Most people considered retired NFL quarterback Tom Brady the greatest QB in league history, if not the greatest player in league history. He won seven Super Bowl championships, six of them with the New England Patriots, three regular season MVPs and five Super Bowl MVPs. He also had a big rivalry with the Pittsburgh Steelers that he had the upper hand in most of the time.
Naturally, there is some professional jealousy because Brady basically hoarded these accomplishments for the better part of this millennium. At the same time, he has brought a little bit of this jealousy and resentment onto himself, at least indirectly.
Two examples are “Deflategate,” the scandal in which he was behind the intentional deflating of football used in the 2014 AFC Championship Game, in which the Patriots defeated the Indianapolis Colts, and “Spygate,” when the Patriots spied on the New York Jets by recording their coaches during games in order to steal their defensive signals.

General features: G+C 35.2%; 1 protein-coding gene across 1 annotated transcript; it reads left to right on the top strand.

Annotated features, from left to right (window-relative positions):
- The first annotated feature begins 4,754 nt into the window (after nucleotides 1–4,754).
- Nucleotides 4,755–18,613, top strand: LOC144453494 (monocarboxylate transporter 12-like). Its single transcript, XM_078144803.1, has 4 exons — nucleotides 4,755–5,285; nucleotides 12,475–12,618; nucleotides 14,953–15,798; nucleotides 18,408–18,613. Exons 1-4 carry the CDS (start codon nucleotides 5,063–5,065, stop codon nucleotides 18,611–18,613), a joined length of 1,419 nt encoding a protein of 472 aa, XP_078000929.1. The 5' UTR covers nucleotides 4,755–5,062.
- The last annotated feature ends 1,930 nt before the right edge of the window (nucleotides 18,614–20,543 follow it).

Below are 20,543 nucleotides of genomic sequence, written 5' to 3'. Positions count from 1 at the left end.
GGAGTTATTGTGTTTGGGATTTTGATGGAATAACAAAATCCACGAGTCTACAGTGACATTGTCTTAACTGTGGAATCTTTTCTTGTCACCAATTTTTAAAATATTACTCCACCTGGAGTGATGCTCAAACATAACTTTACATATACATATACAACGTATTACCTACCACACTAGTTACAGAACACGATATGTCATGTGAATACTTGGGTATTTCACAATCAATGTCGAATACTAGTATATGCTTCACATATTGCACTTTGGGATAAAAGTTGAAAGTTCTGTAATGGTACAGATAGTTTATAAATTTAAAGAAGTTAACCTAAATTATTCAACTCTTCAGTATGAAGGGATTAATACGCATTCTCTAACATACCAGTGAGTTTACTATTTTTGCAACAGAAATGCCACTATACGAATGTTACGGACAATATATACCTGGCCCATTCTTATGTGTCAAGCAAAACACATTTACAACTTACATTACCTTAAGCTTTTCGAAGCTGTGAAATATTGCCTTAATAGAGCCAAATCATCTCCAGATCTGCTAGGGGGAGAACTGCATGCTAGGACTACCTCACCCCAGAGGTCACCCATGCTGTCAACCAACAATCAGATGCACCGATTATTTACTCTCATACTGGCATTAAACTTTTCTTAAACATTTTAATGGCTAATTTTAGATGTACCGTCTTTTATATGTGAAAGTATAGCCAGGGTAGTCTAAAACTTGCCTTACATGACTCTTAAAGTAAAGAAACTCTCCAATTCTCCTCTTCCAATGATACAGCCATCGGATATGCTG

More recently, University of Michigan head coach Jim Harbaugh was disciplined by the Big Ten conference for stealing signals from opposing teams. Brady played his college ball there, and he went on social media to announce he was donating some proceeds from the sales of wristbands to the school.
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James Harrison, a star linebacker who won two Super Bowl championships with the Pittsburgh Steelers during Brady’s prime, had some harsh words for the legend.
In the 2004 playoffs, Brady’s Patriots defeated Harrison’s Steelers 41-27 in the AFC Championship Game. Pittsburgh played Brady and New England three times in the playoffs, only to lose each of those matchups.
From 2007 to 2011, Harrison made the Pro Bowl each season and the All-Pro First Team twice while posting double-digit sacks in 2008, 2009 and 2010 and winning the Defensive Player of the Year award in 2008.
With Tom Brady now retired for good, perhaps the resentment some have for him will gradually dissipate over time.